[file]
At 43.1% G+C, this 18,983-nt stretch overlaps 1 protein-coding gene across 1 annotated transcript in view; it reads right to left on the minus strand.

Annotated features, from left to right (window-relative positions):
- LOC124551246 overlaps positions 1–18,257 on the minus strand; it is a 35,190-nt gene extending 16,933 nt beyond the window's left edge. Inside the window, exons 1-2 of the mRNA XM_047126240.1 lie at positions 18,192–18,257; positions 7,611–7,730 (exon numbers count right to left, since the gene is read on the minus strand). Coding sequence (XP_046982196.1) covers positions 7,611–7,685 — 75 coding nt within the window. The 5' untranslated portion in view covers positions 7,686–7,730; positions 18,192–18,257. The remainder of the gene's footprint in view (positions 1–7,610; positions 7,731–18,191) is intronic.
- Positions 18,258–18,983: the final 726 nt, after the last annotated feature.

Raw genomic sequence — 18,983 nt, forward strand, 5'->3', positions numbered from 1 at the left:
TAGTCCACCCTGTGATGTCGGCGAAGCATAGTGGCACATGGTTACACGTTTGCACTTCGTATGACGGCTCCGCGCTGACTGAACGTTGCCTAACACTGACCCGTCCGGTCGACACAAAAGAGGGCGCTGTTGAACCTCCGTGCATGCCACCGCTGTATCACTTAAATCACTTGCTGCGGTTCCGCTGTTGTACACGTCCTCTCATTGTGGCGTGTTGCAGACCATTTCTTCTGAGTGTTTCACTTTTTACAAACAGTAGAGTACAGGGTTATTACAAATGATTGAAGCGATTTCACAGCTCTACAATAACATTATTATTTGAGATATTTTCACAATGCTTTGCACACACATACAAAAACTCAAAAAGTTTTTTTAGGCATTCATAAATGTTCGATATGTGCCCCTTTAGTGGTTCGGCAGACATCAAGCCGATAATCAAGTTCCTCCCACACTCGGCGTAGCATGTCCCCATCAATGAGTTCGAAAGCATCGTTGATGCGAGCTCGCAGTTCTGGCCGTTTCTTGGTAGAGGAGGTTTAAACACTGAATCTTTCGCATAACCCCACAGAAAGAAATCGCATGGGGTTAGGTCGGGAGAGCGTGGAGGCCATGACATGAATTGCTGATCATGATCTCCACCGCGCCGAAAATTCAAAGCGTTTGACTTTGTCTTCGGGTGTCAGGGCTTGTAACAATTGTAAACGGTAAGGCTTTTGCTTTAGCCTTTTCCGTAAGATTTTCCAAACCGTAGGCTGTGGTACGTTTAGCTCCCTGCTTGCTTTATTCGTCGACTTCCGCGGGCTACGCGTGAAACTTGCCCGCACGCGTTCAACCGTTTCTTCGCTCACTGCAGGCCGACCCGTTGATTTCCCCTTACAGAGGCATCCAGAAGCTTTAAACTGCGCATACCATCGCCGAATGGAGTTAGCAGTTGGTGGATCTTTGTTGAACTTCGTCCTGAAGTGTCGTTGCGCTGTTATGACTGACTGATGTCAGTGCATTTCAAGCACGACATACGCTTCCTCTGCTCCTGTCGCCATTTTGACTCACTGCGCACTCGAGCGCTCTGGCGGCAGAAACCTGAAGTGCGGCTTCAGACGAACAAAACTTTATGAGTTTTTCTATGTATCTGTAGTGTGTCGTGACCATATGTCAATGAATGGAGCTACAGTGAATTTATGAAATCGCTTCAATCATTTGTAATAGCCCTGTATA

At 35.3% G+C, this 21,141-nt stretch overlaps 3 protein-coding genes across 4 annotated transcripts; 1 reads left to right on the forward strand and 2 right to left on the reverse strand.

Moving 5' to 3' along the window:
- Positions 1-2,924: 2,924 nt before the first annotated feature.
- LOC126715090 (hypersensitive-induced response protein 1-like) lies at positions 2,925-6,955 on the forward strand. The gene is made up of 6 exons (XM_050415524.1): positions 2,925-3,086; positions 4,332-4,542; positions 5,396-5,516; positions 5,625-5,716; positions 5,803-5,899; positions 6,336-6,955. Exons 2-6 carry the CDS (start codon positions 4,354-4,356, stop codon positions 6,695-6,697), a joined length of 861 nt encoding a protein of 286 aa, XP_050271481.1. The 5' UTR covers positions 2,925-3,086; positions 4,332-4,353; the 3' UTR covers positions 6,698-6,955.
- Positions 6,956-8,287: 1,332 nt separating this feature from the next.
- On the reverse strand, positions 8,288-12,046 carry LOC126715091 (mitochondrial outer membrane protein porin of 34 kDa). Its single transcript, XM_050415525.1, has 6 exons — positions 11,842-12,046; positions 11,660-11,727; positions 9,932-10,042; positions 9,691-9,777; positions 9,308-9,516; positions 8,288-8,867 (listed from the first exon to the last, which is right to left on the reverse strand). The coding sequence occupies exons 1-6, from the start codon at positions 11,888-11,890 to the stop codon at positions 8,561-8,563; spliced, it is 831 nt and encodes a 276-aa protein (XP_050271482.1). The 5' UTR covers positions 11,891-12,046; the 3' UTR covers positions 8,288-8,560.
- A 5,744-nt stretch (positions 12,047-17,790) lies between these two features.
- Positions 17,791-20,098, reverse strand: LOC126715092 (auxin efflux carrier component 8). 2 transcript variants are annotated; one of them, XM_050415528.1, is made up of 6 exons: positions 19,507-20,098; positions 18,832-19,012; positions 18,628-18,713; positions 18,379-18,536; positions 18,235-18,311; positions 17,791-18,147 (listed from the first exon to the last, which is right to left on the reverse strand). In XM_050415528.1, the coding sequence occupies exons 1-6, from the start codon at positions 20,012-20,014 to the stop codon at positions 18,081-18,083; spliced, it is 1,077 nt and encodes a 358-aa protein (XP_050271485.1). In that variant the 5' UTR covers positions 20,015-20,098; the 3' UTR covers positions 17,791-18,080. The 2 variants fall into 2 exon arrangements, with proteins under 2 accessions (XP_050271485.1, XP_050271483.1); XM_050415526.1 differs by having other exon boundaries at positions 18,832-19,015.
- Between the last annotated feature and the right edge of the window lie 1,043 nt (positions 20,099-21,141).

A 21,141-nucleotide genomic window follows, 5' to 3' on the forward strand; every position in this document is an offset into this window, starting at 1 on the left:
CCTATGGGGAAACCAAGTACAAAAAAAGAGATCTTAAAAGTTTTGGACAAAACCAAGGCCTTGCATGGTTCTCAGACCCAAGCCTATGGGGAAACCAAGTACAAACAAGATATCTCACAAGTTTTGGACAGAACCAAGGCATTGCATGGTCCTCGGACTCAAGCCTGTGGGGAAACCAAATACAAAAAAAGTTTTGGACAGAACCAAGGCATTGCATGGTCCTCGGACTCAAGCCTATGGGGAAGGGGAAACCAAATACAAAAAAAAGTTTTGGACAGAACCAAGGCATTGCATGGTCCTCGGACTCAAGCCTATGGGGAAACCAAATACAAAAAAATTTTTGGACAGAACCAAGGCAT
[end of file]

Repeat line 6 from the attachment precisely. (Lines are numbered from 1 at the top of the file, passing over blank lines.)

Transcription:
TAGTCCACCCTGTGATGTCGGCGAAGCATAGTGGCACATGGTTACACGTTTGCACTTCGTATGACGGCTCCGCGCTGACTGAACGTTGCCTAACACTGACCCGTCCGGTCGACACAAAAGAGGGCGCTGTTGAACCTCCGTGCATGCCACCGCTGTATCACTTAAATCACTTGCTGCGGTTCCGCTGTTGTACACGTCCTCTCATTGTGGCGTGTTGCAGACCATTTCTTCTGAGTGTTTCACTTTTTACAAACAGTAGAGTACAGGGTTATTACAAATGATTGAAGCGATTTCACAGCTCTACAATAACATTATTATTTGAGATATTTTCACAATGCTTTGCACACACATACAAAAACTCAAAAAGTTTTTTTAGGCATTCATAAATGTTCGATATGTGCCCCTTTAGTGGTTCGGCAGACATCAAGCCGATAATCAAGTTCCTCCCACACTCGGCGTAGCATGTCCCCATCAATGAGTTCGAAAGCATCGTTGATGCGAGCTCGCAGTTCTGGCCGTTTCTTGGTAGAGGAGGTTTAAACACTGAATCTTTCGCATAACCCCACAGAAAGAAATCGCATGGGGTTAGGTCGGGAGAGCGTGGAGGCCATGACATGAATTGCTGATCATGATCTCCACCGCGCCGAAAATTCAAAGCGTTTGACTTTGTCTTCGGGTGTCAGGGCTTGTAACAATTGTAAACGGTAAGGCTTTTGCTTTAGCCTTTTCCGTAAGATTTTCCAAACCGTAGGCTGTGGTACGTTTAGCTCCCTGCTTGCTTTATTCGTCGACTTCCGCGGGCTACGCGTGAAACTTGCCCGCACGCGTTCAACCGTTTCTTCGCTCACTGCAGGCCGACCCGTTGATTTCCCCTTACAGAGGCATCCAGAAGCTTTAAACTGCGCATACCATCGCCGAATGGAGTTAGCAGTTGGTGGATCTTTGTTGAACTTCGTCCTGAAGTGTCGTTGCGCTGTTATGACTGACTGATGTCAGTGCATTTCAAGCACGACATACGCTTCCTCTGCTCCTGTCGCCATTTTGACTCACTGCGCACTCGAGCGCTCTGGCGGCAGAAACCTGAAGTGCGGCTTCAGACGAACAAAACTTTATGAGTTTTTCTATGTATCTGTAGTGTGTCGTGACCATATGTCAATGAATGGAGCTACAGTGAATTTATGAAATCGCTTCAATCATTTGTAATAGCCCTGTATA